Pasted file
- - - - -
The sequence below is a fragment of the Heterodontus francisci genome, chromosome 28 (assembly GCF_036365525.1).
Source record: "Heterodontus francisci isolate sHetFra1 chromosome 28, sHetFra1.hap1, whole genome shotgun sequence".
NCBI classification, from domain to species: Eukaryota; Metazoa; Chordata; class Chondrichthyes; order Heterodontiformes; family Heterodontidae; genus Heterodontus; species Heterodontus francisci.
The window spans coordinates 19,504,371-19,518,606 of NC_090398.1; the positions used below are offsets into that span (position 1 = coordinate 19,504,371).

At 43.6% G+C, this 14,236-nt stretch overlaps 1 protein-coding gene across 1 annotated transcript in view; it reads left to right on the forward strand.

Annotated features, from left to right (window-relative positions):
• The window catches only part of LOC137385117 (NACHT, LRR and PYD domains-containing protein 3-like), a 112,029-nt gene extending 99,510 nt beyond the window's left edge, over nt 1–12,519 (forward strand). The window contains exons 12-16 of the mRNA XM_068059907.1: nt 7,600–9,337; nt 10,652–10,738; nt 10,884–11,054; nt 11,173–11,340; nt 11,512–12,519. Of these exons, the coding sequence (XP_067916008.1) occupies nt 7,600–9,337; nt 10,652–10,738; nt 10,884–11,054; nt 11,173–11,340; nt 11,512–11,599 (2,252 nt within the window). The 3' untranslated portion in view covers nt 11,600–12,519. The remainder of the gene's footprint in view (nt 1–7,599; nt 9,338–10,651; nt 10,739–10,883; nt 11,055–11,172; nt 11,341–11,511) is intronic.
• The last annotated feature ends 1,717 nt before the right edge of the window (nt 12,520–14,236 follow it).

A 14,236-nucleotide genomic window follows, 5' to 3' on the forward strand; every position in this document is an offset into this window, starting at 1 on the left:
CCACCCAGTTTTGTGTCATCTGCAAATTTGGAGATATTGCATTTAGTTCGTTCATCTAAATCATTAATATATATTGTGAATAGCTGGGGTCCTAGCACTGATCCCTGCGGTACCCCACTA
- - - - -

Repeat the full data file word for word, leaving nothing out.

The sequence below is a fragment of the Heterodontus francisci genome, chromosome 28 (assembly GCF_036365525.1).
Source record: "Heterodontus francisci isolate sHetFra1 chromosome 28, sHetFra1.hap1, whole genome shotgun sequence".
NCBI classification, from domain to species: Eukaryota; Metazoa; Chordata; class Chondrichthyes; order Heterodontiformes; family Heterodontidae; genus Heterodontus; species Heterodontus francisci.
The window spans coordinates 19,504,371-19,518,606 of NC_090398.1; the positions used below are offsets into that span (position 1 = coordinate 19,504,371).

At 43.6% G+C, this 14,236-nt stretch overlaps 1 protein-coding gene across 1 annotated transcript in view; it reads left to right on the forward strand.

Annotated features, from left to right (window-relative positions):
• The window catches only part of LOC137385117 (NACHT, LRR and PYD domains-containing protein 3-like), a 112,029-nt gene extending 99,510 nt beyond the window's left edge, over nt 1–12,519 (forward strand). The window contains exons 12-16 of the mRNA XM_068059907.1: nt 7,600–9,337; nt 10,652–10,738; nt 10,884–11,054; nt 11,173–11,340; nt 11,512–12,519. Of these exons, the coding sequence (XP_067916008.1) occupies nt 7,600–9,337; nt 10,652–10,738; nt 10,884–11,054; nt 11,173–11,340; nt 11,512–11,599 (2,252 nt within the window). The 3' untranslated portion in view covers nt 11,600–12,519. The remainder of the gene's footprint in view (nt 1–7,599; nt 9,338–10,651; nt 10,739–10,883; nt 11,055–11,172; nt 11,341–11,511) is intronic.
• The last annotated feature ends 1,717 nt before the right edge of the window (nt 12,520–14,236 follow it).

A 14,236-nucleotide genomic window follows, 5' to 3' on the forward strand; every position in this document is an offset into this window, starting at 1 on the left:
CCACCCAGTTTTGTGTCATCTGCAAATTTGGAGATATTGCATTTAGTTCGTTCATCTAAATCATTAATATATATTGTGAATAGCTGGGGTCCTAGCACTGATCCCTGCGGTACCCCACTA